Three albums (one very Christmassey one!) and an EP this month.
- Tracey Thorn “Tinsel and Lights”
- Woob “Have Landed”
- Tim Hecker and Daniel Lopatin “Instrumental Tourist”
- Burial “Truant / Rough Sleeper
“Tinsel and Lights” is that rarest of records, a Christmas record that is perfectly suited to the season and is not in any way overbearing or irritating. Most albums that are Christmas themed are usually centred on lots of covers that are taken from a small subset of well worn classics. The songs on “Tinsel And Lights” are either originals or slightly more obscure covers and this works to its great advantage. The most famous song here (“Have yourself a merry little Christmas” aside) is probably the White Stripes’ “In The Cold Cold Night” and that’s not really a Christmas song (though it works better here than I’d anticipated).
The tone throughout is quiet and intimate, an antidote to the gaudier chintzier Christmas fare that abounds at this time of year. The tone is pretty melancholy, but not to the point of being miserable. Opener “Joy” gets right to the heart of why Christmas works even for the most irreligious of people (including myself): “you loved it as a kid / and now you need it more than you ever did / because of the dark / we see the beauty in the spark” and “Like A Snowman” hits a sweet sad note about a relationship that’s melting away: “give me your love or something / knowing how soon it’ll fade away / like a snowman”.
I think it tails off a little bit at the end but that might just be because it starts out so strongly. It’s quite a short album, one of those ones that fades out almost as soon as its begun. If you’re getting the mulled wine out again, it might be worth putting it on repeat. I put it on quite late at my sister’s over Christmas and I think it’s the first time she’s said “that’s nice” about something that I’ve introduced her to. Well the first time in a while anyway!
Last month I wrote about “Woob 2” shortly after finding out about the existence of this, the third (fourth?) Woob album. The previous albums have been long languid ambient affairs but “Have Landed”, despite retaining many elements of the earlier albums’ sound worlds, is positively busy by comparison. In addition to the sweeping strings and washes of synth, there are skittering drums and eastern elements that add even more to the atmosphere. I played a bit to a colleague at work and he asked if was listening to my code as it was running.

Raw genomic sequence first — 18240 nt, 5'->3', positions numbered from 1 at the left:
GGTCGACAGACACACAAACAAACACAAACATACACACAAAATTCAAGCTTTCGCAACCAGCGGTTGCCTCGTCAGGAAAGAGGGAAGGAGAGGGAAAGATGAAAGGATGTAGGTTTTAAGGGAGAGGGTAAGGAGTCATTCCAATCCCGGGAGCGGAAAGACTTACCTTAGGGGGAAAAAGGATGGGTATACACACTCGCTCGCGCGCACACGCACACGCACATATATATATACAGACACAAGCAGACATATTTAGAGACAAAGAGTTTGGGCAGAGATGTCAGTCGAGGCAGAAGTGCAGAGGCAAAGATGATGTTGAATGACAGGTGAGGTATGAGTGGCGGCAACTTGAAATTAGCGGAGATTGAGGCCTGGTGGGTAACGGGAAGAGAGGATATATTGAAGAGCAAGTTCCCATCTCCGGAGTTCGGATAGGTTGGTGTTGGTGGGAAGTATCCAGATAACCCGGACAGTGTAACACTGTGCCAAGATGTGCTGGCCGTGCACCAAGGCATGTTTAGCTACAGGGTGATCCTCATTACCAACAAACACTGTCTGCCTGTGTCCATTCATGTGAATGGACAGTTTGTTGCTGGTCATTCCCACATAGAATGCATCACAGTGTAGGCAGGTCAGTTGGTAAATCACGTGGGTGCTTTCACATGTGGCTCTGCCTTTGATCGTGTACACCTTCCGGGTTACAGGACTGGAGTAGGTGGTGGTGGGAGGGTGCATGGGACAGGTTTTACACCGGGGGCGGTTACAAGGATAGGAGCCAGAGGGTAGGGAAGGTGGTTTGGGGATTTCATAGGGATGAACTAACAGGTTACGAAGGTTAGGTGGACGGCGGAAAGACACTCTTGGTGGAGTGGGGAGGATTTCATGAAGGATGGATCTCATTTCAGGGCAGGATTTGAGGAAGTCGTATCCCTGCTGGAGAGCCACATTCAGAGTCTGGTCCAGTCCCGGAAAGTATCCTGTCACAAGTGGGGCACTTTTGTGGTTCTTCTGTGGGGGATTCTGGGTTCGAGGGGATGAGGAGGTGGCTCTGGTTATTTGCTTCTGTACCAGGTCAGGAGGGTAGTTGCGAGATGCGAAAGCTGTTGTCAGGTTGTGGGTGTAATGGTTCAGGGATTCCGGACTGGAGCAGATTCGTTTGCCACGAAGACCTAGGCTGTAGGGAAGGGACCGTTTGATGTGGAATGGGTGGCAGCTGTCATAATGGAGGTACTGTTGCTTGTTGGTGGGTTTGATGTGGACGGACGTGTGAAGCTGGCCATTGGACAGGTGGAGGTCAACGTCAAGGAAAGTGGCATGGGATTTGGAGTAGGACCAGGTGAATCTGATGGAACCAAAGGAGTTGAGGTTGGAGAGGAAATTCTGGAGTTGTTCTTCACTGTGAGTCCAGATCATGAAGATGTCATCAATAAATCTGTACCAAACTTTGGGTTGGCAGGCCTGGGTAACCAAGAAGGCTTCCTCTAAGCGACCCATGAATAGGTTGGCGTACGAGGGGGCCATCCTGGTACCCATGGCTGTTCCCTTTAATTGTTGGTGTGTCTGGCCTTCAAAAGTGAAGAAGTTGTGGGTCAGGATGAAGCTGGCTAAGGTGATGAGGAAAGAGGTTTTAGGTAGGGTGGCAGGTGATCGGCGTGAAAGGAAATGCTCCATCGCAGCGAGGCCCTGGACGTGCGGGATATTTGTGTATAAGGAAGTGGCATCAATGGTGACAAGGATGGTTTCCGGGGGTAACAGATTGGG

When I try to convince people of the merits of ambient music, the biggest objection they voice is that ambient music must be, by definition, somehow inert and boring. That’s far from the case here. “The Great Divide” is all sinews and fuzz and crunch that somehow manages to appear out of chirps and finger picked guitar work, while “Bognor Regis Stripper” has a woozy almost jazz-like feel and bizarrely sounds perfectly suited to its title. As we’ll see is not the only electronic album this month to feature a track that plays up the allusions to jazz. Elsewhere, I was genuinely surprised by the folk music motifs that appeared within tracks like “Sleep” and “Thieves”, not to mention the dramatic cellos that form the basis of the short “Interval” in the middle of the album or the spanish themes in “La Luna Y El Caballero”.
The previous Woob albums have always felt like descriptions of nature, perhaps like soundtracks to imaginary nature documentaries. It is probably because of the wildlife stock photography that em:t records used on its covers. Some tracks on “Have Landed” retain that atmosphere (like “Sleep”) but I would say that this probably more an album about people and machines, with human melodies and mechanical beats much more prominent than before. Throughout there is also a soundtrack feel though I couldn’t pick out an underlying theme. This album is highly recommended if you love ambient music or if you’re looking for some highly engaging instrumental music. Buy it directly from them and support an artist that makes great music.